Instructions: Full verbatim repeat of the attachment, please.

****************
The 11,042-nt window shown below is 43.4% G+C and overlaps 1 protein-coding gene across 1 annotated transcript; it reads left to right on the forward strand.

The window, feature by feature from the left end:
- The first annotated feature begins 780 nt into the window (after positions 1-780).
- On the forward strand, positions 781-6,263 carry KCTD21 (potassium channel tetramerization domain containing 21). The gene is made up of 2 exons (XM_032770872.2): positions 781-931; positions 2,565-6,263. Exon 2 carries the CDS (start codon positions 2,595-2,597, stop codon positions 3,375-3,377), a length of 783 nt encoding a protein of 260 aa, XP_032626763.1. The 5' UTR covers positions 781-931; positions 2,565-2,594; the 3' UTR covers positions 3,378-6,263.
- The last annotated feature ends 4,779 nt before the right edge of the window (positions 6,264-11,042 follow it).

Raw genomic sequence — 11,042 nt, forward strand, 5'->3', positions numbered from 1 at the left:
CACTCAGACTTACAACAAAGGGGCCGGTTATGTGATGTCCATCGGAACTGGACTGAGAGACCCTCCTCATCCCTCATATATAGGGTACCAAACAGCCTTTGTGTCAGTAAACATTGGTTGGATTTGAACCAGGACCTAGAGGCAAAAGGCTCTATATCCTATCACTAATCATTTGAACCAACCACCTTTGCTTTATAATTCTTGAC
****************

The 11,042-nt window shown below is 43.4% G+C and overlaps 1 protein-coding gene across 1 annotated transcript; it reads left to right on the forward strand.

The window, feature by feature from the left end:
- The first annotated feature begins 780 nt into the window (after positions 1-780).
- On the forward strand, positions 781-6,263 carry KCTD21 (potassium channel tetramerization domain containing 21). The gene is made up of 2 exons (XM_032770872.2): positions 781-931; positions 2,565-6,263. Exon 2 carries the CDS (start codon positions 2,595-2,597, stop codon positions 3,375-3,377), a length of 783 nt encoding a protein of 260 aa, XP_032626763.1. The 5' UTR covers positions 781-931; positions 2,565-2,594; the 3' UTR covers positions 3,378-6,263.
- The last annotated feature ends 4,779 nt before the right edge of the window (positions 6,264-11,042 follow it).

Raw genomic sequence — 11,042 nt, forward strand, 5'->3', positions numbered from 1 at the left:
CACTCAGACTTACAACAAAGGGGCCGGTTATGTGATGTCCATCGGAACTGGACTGAGAGACCCTCCTCATCCCTCATATATAGGGTACCAAACAGCCTTTGTGTCAGTAAACATTGGTTGGATTTGAACCAGGACCTAGAGGCAAAAGGCTCTATATCCTATCACTAATCATTTGAACCAACCACCTTTGCTTTATAATTCTTGAC